A B C D E F G H I J K L M N O P Q R S T U V W X Y Z

Conscience

A Bahá’í recognizes that one aspect of his spiritual and intellectual growth is to foster the development of his conscience in the light of divine Revelation—a Revelation which, in addition to providing a wealth of spiritual and ethical principles, exhorts man “to free himself from idle fancy and imitation, discern with the eye of oneness His glorious handiwork, and look into all things with a searching eye”. This process of development, therefore, involves a clear-sighted examination of the conditions of the world with both heart and mind. A Bahá’í will understand that an upright life is based upon observance of certain principles which stem from Divine Revelation and which he recognizes as essential for the well-being of both the individual and society. In order to uphold such principles, he knows that, in certain cases, the voluntary submission of the promptings of his own personal conscience to the decision of the majority is a conscientious requirement, as in wholeheartedly accepting the majority decision of an Assembly at the outcome of consultation.
(The Universal House of Justice, 1998 Feb 08, Materialistic Elements in Academic Scholarship, p. 3


Conscience, however, is not an unchangeable absolute. One dictionary definition, although not covering all the usages of the term, presents the common understanding of the word “conscience” as “the sense of right and wrong as regards things for which one is responsible; the faculty or principle which pronounces upon the moral quality of one’s actions or motives, approving the right and condemning the wrong”.
(The Universal House of Justice, 1998 Feb 08, Materialistic Elements in Academic Scholarship, p. 3)


For in the realm of conscience naught but the ray of God’s light can command, and on the throne of the heart none but the pervading power of the King of Kings should rule. Thus it is that one can arrest and suspend [the action of] every faculty except thought and reflection; for a man cannot even by his own volition withhold himself from reflection or thought, nor keep back his musings and imaginings.
(‘Abdu’l-Bahá, A Traveller’s Narrative, p. 40)


For opium fasteneth on the soul, so that the user’s conscience dieth, his mind is blotted away, his perceptions are eroded.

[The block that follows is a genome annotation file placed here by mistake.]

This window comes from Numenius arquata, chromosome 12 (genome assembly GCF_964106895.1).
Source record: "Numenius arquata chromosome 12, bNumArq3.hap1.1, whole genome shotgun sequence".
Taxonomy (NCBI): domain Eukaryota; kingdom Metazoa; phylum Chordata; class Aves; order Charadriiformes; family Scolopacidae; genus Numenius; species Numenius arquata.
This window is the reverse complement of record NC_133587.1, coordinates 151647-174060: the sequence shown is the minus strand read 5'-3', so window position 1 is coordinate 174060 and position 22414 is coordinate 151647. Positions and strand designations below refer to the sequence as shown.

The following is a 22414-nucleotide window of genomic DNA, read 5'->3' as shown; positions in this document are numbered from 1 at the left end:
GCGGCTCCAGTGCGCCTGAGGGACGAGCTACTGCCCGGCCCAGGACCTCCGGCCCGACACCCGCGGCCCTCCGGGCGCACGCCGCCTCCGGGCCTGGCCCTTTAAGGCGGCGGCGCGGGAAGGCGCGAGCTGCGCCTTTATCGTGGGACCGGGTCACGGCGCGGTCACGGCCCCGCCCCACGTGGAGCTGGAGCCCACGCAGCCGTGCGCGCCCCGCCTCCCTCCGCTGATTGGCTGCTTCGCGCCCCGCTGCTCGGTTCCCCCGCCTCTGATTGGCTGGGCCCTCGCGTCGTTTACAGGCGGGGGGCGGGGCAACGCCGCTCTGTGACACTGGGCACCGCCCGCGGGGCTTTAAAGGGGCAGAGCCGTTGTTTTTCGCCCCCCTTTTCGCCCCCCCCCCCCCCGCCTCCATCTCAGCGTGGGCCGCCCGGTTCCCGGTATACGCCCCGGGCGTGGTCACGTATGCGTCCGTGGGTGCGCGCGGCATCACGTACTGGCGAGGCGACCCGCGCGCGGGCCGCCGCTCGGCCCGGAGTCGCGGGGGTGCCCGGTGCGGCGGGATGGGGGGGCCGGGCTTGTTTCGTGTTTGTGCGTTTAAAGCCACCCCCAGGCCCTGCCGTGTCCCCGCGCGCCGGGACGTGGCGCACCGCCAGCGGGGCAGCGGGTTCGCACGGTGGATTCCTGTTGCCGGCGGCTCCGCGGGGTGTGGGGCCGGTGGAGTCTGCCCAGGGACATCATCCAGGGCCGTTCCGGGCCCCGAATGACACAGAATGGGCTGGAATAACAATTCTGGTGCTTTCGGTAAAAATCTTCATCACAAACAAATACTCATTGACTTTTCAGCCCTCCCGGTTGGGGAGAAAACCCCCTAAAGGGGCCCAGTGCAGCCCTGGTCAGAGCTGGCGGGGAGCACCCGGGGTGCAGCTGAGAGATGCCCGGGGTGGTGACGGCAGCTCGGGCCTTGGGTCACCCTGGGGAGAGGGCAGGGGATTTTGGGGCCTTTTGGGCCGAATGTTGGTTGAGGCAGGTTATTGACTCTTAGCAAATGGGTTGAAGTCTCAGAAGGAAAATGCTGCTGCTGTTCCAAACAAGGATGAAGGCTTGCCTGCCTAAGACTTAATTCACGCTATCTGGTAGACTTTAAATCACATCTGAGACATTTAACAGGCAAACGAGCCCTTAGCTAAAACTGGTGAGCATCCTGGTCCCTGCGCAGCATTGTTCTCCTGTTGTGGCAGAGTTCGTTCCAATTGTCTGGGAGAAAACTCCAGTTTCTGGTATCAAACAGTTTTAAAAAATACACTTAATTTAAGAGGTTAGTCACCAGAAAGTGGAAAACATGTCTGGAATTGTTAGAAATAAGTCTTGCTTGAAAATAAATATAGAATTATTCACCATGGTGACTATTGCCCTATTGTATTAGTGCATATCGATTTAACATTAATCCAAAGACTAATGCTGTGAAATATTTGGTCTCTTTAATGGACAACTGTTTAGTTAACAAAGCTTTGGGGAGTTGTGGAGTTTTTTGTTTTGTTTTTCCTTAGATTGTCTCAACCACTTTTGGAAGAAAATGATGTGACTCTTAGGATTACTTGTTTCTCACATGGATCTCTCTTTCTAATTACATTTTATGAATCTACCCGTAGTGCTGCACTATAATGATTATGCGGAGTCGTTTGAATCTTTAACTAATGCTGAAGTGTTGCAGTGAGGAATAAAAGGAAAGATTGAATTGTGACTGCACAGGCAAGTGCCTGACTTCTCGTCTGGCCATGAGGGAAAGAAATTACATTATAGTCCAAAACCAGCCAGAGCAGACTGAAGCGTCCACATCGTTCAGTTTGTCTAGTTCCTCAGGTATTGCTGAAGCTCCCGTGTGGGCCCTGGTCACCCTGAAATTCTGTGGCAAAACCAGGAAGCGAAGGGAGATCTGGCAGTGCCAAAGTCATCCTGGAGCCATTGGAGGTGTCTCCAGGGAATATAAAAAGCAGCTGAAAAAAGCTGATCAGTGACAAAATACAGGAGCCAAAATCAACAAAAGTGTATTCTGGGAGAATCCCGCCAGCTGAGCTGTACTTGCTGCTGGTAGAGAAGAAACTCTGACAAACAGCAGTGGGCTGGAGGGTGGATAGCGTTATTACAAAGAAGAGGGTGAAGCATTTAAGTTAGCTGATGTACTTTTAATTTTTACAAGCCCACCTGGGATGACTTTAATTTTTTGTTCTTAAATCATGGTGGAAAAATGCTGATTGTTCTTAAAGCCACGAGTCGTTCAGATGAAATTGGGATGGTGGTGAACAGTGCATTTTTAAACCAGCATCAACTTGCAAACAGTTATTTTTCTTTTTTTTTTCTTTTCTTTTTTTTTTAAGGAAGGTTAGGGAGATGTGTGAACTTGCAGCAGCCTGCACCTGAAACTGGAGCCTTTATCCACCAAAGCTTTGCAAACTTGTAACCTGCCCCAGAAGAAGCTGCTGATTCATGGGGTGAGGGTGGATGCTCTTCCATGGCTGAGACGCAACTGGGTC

(‘Abdu’l-Bahá, Selections from the Writings of ‘Abdu’l-Bahá, p. 149)


I considered the meanings of thy letter and my heart overflows with perfect and spiritual love unto thee and unto the beloved ones of God, whose eyes are brightened by witnessing the lights of God and whose innermost hearts are purified by the love of God and whose consciences are made clear by the knowledge of God and whose hearts are tranquilized by the commemoration of God. Theirs is the treasury of the Kingdom and the abundant wealth of the storehouse of the divine world! They are wealthy, not poor; they are powerful, not weak; they are grandees, not mean persons; and they are kindred, not strangers! Because, verily, their wealth and honor is divine and supreme and will never be consumed. Blessed are they!
(‘Abdu’l-Bahá, Tablets of ‘Abdu’l-Bahá v1, p. 60)


Now hath the Truth appeared, and falsehood fled away; now hath the day dawned and jubilation taken over, wherefore men’s souls are sanctified, their spirits purged, their hearts rejoiced, their minds purified, their secret thoughts made wholesome, their consciences washed clean, their inmost selves made holy: for the Day of Resurrection hath come to pass, and the bestowals of thy Lord, the Forgiving, have encompassed all things.
(‘Abdu’l-Bahá, Selections from the Writings of ‘Abdu’l-Bahá, p. 39)


The conscience of one person may be established upon a disinterested striving after truth and justice, while that of another may rest on an unthinking predisposition to act in accordance with that pattern of standards, principles and prohibitions which is a product of his social environment. Conscience, therefore, can serve either as a bulwark of an upright character or can represent an accumulation of prejudices learned from one’s forebears or absorbed from a limited social code.
(The Universal House of Justice, 1992 Dec 10, Issues Related to Study Compilation)


The spiritual love of God maketh man pure and holy and clotheth him with the garment of virtue and purity. And when man attacheth his heart wholly to God and becometh related to the Blessed Perfection, the divine bounty will dawn … The souls whose consciences are enlightened through the light of the love of God, they are like unto shining lights and resemble stars of holiness in the heaven of purity.
(‘Abdu’l-Bahá, Tablets of ‘Abdu’l-Bahá v1, p. 22)


There is not one soul whose conscience does not testify that in this day there is no more important matter in the world than that of universal peace.
(‘Abdu’l-Bahá, Selections from the Writings of ‘Abdu’l-Bahá, p. 297)


Your letters were received. They showed that ye have investigated the truth and have been freed from imitations and superstitions, that ye observe with your own eyes and not with those of others, hearken with your own ears and not with the ears of others, and discover mysteries with the help of your own consciences and not with those of others. For the imitator saith that such a man hath seen, such a man hath heard, and such a conscience hath discovered; in other words he dependeth upon the sight, the hearing and the conscience of others and hath no will of his own.
(‘Abdu’l-Bahá, Selections from the Writings of ‘Abdu’l-Bahá, p. 29)